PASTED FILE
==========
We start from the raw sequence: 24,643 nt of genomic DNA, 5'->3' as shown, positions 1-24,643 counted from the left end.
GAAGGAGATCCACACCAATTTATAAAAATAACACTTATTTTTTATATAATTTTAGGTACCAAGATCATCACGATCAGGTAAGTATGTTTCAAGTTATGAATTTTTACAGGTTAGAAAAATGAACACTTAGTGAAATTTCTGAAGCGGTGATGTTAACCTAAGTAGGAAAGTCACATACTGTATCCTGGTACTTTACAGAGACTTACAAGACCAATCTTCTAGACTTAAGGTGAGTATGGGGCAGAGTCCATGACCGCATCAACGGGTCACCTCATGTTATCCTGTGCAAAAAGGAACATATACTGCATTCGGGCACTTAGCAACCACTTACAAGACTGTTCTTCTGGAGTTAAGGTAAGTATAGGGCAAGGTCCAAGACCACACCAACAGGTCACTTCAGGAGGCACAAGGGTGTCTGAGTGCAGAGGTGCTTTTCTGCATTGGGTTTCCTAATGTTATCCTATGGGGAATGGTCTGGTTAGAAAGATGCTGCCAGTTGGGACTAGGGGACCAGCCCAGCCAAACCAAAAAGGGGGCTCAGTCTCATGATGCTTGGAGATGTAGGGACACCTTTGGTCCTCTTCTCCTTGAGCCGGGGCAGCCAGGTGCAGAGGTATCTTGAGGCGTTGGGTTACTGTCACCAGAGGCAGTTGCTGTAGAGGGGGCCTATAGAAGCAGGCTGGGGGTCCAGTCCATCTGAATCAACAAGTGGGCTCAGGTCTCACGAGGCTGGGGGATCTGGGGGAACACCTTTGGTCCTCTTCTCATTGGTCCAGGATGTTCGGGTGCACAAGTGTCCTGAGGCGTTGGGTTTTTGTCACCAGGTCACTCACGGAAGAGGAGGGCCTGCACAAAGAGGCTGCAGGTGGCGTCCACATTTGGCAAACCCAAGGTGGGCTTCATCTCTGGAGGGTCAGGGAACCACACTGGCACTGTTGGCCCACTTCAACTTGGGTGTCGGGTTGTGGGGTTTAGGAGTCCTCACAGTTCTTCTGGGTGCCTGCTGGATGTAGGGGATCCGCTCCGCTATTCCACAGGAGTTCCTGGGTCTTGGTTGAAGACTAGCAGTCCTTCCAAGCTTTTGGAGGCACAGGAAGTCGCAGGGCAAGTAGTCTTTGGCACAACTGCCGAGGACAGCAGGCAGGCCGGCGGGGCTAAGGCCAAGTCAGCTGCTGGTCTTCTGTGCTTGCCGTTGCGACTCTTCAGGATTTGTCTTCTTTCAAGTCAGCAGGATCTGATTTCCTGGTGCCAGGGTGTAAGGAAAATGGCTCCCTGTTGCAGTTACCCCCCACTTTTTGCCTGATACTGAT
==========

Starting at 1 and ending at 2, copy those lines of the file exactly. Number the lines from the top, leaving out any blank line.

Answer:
We start from the raw sequence: 24,643 nt of genomic DNA, 5'->3' as shown, positions 1-24,643 counted from the left end.
GAAGGAGATCCACACCAATTTATAAAAATAACACTTATTTTTTATATAATTTTAGGTACCAAGATCATCACGATCAGGTAAGTATGTTTCAAGTTATGAATTTTTACAGGTTAGAAAAATGAACACTTAGTGAAATTTCTGAAGCGGTGATGTTAACCTAAGTAGGAAAGTCACATACTGTATCCTGGTACTTTACAGAGACTTACAAGACCAATCTTCTAGACTTAAGGTGAGTATGGGGCAGAGTCCATGACCGCATCAACGGGTCACCTCATGTTATCCTGTGCAAAAAGGAACATATACTGCATTCGGGCACTTAGCAACCACTTACAAGACTGTTCTTCTGGAGTTAAGGTAAGTATAGGGCAAGGTCCAAGACCACACCAACAGGTCACTTCAGGAGGCACAAGGGTGTCTGAGTGCAGAGGTGCTTTTCTGCATTGGGTTTCCTAATGTTATCCTATGGGGAATGGTCTGGTTAGAAAGATGCTGCCAGTTGGGACTAGGGGACCAGCCCAGCCAAACCAAAAAGGGGGCTCAGTCTCATGATGCTTGGAGATGTAGGGACACCTTTGGTCCTCTTCTCCTTGAGCCGGGGCAGCCAGGTGCAGAGGTATCTTGAGGCGTTGGGTTACTGTCACCAGAGGCAGTTGCTGTAGAGGGGGCCTATAGAAGCAGGCTGGGGGTCCAGTCCATCTGAATCAACAAGTGGGCTCAGGTCTCACGAGGCTGGGGGATCTGGGGGAACACCTTTGGTCCTCTTCTCATTGGTCCAGGATGTTCGGGTGCACAAGTGTCCTGAGGCGTTGGGTTTTTGTCACCAGGTCACTCACGGAAGAGGAGGGCCTGCACAAAGAGGCTGCAGGTGGCGTCCACATTTGGCAAACCCAAGGTGGGCTTCATCTCTGGAGGGTCAGGGAACCACACTGGCACTGTTGGCCCACTTCAACTTGGGTGTCGGGTTGTGGGGTTTAGGAGTCCTCACAGTTCTTCTGGGTGCCTGCTGGATGTAGGGGATCCGCTCCGCTATTCCACAGGAGTTCCTGGGTCTTGGTTGAAGACTAGCAGTCCTTCCAAGCTTTTGGAGGCACAGGAAGTCGCAGGGCAAGTAGTCTTTGGCACAACTGCCGAGGACAGCAGGCAGGCCGGCGGGGCTAAGGCCAAGTCAGCTGCTGGTCTTCTGTGCTTGCCGTTGCGACTCTTCAGGATTTGTCTTCTTTCAAGTCAGCAGGATCTGATTTCCTGGTGCCAGGGTGTAAGGAAAATGGCTCCCTGTTGCAGTTACCCCCCACTTTTTGCCTGATACTGAT